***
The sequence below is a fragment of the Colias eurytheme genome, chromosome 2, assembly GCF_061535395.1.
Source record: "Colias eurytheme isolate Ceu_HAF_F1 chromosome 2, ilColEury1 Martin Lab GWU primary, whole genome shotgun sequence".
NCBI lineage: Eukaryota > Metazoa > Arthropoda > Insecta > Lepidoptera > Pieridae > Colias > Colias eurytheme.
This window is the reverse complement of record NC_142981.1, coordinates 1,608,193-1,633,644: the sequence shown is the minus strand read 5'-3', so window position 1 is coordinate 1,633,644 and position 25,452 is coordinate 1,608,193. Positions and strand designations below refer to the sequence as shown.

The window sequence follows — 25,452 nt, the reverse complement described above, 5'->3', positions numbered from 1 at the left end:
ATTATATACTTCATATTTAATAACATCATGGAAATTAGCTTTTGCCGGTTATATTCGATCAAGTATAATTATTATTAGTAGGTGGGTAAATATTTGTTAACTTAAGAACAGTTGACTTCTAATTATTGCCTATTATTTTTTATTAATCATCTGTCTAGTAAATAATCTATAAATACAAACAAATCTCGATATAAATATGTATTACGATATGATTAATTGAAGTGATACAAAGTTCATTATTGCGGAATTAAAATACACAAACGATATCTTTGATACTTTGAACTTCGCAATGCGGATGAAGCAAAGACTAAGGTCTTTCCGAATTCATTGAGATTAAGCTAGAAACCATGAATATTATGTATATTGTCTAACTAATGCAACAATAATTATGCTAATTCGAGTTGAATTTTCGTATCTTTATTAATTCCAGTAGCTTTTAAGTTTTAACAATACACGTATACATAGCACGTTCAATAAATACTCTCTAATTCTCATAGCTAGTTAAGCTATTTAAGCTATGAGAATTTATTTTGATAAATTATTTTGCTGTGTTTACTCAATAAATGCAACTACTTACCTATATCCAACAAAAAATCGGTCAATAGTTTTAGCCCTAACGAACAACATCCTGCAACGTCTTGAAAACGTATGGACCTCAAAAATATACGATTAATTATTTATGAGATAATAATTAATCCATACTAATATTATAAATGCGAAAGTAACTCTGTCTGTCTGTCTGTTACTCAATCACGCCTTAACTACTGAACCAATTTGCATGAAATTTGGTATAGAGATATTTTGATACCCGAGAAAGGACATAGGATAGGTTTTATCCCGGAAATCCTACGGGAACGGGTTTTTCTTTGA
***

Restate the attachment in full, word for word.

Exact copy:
The sequence below is a fragment of the Colias eurytheme genome, chromosome 2, assembly GCF_061535395.1.
Source record: "Colias eurytheme isolate Ceu_HAF_F1 chromosome 2, ilColEury1 Martin Lab GWU primary, whole genome shotgun sequence".
NCBI lineage: Eukaryota > Metazoa > Arthropoda > Insecta > Lepidoptera > Pieridae > Colias > Colias eurytheme.
This window is the reverse complement of record NC_142981.1, coordinates 1,608,193-1,633,644: the sequence shown is the minus strand read 5'-3', so window position 1 is coordinate 1,633,644 and position 25,452 is coordinate 1,608,193. Positions and strand designations below refer to the sequence as shown.

The window sequence follows — 25,452 nt, the reverse complement described above, 5'->3', positions numbered from 1 at the left end:
ATTATATACTTCATATTTAATAACATCATGGAAATTAGCTTTTGCCGGTTATATTCGATCAAGTATAATTATTATTAGTAGGTGGGTAAATATTTGTTAACTTAAGAACAGTTGACTTCTAATTATTGCCTATTATTTTTTATTAATCATCTGTCTAGTAAATAATCTATAAATACAAACAAATCTCGATATAAATATGTATTACGATATGATTAATTGAAGTGATACAAAGTTCATTATTGCGGAATTAAAATACACAAACGATATCTTTGATACTTTGAACTTCGCAATGCGGATGAAGCAAAGACTAAGGTCTTTCCGAATTCATTGAGATTAAGCTAGAAACCATGAATATTATGTATATTGTCTAACTAATGCAACAATAATTATGCTAATTCGAGTTGAATTTTCGTATCTTTATTAATTCCAGTAGCTTTTAAGTTTTAACAATACACGTATACATAGCACGTTCAATAAATACTCTCTAATTCTCATAGCTAGTTAAGCTATTTAAGCTATGAGAATTTATTTTGATAAATTATTTTGCTGTGTTTACTCAATAAATGCAACTACTTACCTATATCCAACAAAAAATCGGTCAATAGTTTTAGCCCTAACGAACAACATCCTGCAACGTCTTGAAAACGTATGGACCTCAAAAATATACGATTAATTATTTATGAGATAATAATTAATCCATACTAATATTATAAATGCGAAAGTAACTCTGTCTGTCTGTCTGTTACTCAATCACGCCTTAACTACTGAACCAATTTGCATGAAATTTGGTATAGAGATATTTTGATACCCGAGAAAGGACATAGGATAGGTTTTATCCCGGAAATCCTACGGGAACGGGTTTTTCTTTGA